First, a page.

Archives: Briefings

Ethereum gets a network upgrade, making it faster and more secure

The digital currency began operating on an upgraded network known as Ethereum 2.0, a long-awaited innovation that crypto experts say will help the Ethereum network operate at scale and process many more transactions at a faster rate, similar to how Visa and Mastercard function. The technological transition taking place is also known as “proof of stake.” (CNBC, Bloomberg)

Fintech firm Wave leaving international markets

The Toronto-based small-business accounting platform stopped accepting new users and providing email support for existing ones outside the U.S. and Canada on Monday. An integration with Stripe will stop working internationally on June 30, 2021. “Wave has no current plans to close or restrict access to existing accounts for customers outside the U.S. and Canada,” spokesperson Marsh Abraham told The Logic, adding that it won’t affect the firm’s 300-person workforce. (The Logic)

Hootsuite hiring corporate social responsibility director

The Vancouver-based company created the position, which will, among other things, “lead, shape, manage and drive our CSR and BCorp strategies,” according to the job posting. That includes maintaining and reporting on the company’s B Corporation certification and relationship. (The Logic)

ServiceNow acquires Montreal tech flagship Element AI

The deal, the terms of which weren’t announced, means an end of a tumultuous chapter for Element AI, a research-first company founded in 2016 which raised more than US$250 million from the likes of Intel, Microsoft and Tencent. The transaction is expected to close in early 2021, and could see a reduction of about half of Element AI’s current staffing levels in Montreal. According to The Globe and Mail, a number of employees received termination notices within hours of the deal’s announcement, with Element AI telling employees their stock options were “void and cancelled… with no value in lieu provided” in the deal. (The Logic, TechCrunch, The Globe and Mail)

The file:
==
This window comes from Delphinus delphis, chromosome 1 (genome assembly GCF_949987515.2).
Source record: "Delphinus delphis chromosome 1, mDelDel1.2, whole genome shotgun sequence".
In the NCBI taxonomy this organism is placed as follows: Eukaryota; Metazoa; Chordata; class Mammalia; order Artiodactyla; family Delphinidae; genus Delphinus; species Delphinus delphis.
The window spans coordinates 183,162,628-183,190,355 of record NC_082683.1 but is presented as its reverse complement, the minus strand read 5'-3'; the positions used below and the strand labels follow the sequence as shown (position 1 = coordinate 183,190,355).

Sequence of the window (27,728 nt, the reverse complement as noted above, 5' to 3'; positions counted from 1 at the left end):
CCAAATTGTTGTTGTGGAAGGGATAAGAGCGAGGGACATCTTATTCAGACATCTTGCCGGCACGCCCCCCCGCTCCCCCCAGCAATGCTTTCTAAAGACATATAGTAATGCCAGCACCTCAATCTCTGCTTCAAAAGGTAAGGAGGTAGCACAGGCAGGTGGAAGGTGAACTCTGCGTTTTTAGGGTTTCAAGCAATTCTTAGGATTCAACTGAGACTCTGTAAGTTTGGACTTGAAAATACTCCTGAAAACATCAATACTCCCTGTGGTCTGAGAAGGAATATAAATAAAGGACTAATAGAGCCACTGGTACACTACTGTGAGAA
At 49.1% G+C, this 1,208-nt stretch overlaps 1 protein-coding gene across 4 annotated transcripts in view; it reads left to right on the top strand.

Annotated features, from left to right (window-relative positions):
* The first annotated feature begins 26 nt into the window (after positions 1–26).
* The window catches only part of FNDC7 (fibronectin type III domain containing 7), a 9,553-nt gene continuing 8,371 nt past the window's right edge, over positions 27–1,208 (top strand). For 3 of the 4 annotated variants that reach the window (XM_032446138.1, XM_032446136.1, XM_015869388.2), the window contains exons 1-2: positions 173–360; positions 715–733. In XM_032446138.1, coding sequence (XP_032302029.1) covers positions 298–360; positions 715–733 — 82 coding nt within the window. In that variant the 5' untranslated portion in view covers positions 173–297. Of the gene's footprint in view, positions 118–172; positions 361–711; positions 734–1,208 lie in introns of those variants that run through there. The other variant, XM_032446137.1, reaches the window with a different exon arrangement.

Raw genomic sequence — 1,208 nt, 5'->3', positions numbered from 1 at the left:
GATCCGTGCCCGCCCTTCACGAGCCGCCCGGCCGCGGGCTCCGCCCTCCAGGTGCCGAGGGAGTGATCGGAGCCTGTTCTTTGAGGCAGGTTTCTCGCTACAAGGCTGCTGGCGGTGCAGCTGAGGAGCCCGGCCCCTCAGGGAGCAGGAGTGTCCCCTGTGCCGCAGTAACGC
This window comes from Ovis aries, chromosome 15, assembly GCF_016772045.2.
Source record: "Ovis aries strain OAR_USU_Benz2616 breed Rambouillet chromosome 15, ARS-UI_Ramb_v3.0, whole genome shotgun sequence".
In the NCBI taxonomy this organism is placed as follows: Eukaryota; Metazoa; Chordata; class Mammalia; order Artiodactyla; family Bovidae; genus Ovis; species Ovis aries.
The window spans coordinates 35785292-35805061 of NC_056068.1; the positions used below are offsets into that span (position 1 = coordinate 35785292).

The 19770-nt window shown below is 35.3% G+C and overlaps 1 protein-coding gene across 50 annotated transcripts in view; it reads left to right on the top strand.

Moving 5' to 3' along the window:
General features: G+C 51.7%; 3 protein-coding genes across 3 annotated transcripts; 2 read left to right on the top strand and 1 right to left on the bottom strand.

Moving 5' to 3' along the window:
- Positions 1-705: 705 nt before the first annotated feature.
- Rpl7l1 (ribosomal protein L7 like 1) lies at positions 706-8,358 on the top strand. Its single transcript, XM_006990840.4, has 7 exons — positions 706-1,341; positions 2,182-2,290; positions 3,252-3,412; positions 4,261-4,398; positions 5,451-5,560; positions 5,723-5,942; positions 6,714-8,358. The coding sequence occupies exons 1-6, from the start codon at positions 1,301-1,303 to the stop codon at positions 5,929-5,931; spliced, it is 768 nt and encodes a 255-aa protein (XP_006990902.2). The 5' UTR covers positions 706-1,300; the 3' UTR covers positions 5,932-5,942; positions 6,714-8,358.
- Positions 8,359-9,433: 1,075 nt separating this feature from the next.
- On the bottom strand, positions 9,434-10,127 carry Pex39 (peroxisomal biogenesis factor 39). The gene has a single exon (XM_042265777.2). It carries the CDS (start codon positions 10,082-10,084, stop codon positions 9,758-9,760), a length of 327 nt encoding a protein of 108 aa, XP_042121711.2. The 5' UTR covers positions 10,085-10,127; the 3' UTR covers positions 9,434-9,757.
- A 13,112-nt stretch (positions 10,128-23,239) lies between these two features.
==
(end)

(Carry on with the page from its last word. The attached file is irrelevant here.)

The Lion Electric Company to go public via SPAC

The Saint-Jérôme, Que.-based electric-vehicle maker announced it would combine with Northern Genesis Acquisition, a special-purpose acquisition company that is publicly traded on the Nasdaq. It will be listed on the New York Stock Exchange under the symbol LEV. (The Logic)

GM gives up equity stake in revised deal with electric-car firm Nikola

The scaled-back agreement will see General Motors supply fuel cells to Nikola for its consumer pickup trucks. GM had previously agreed to manufacture the trucks and take an 11 per cent ownership stake in the startup; those plans have been scrapped. Nikola’s stock dropped 26.92 per cent on the news. (The Wall Street Journal)

MindBeacon is reportedly planning to go public on the TSX

The Toronto-based telemedicine startup, which provides online mental health therapy services, is targeting a $50-million raise in its upcoming public debut on the TSX, according to The Globe and Mail. TD Securities and Credit Suisse Securities are lead underwriters of the IPO, with Bloom Burton & Company as well as Canaccord Genuity also part of the underwriting syndicate. (The Globe and Mail)

Complaints to telecom ombudsman drop 19 per cent in 12 months

While Canadians overall filed fewer telecommunications-related grievances in the 12 months ended July 31 compared to the year before, complaints of internet and wireless service delivery surged more than 11 per cent, according to the Commission for Complaints for Telecom-television Services. A disproportionate number of those complaints came from rural customers. Bell received the most overall complaints (3,815), followed by Rogers (1,781) and Telus (1,166). (The Logic)

Ontario government sets timeline for performance-based funding for colleges and universities

Post-secondary institutions in the province will soon start seeing the bulk of their funding tied to indicators such as graduation rates, graduate salaries and employment rates. The funding changes will be phased in gradually—it is expected that by 2025, 60 per cent of government funding will be dependent on 10 performance criteria. (The Globe and Mail, Toronto Star)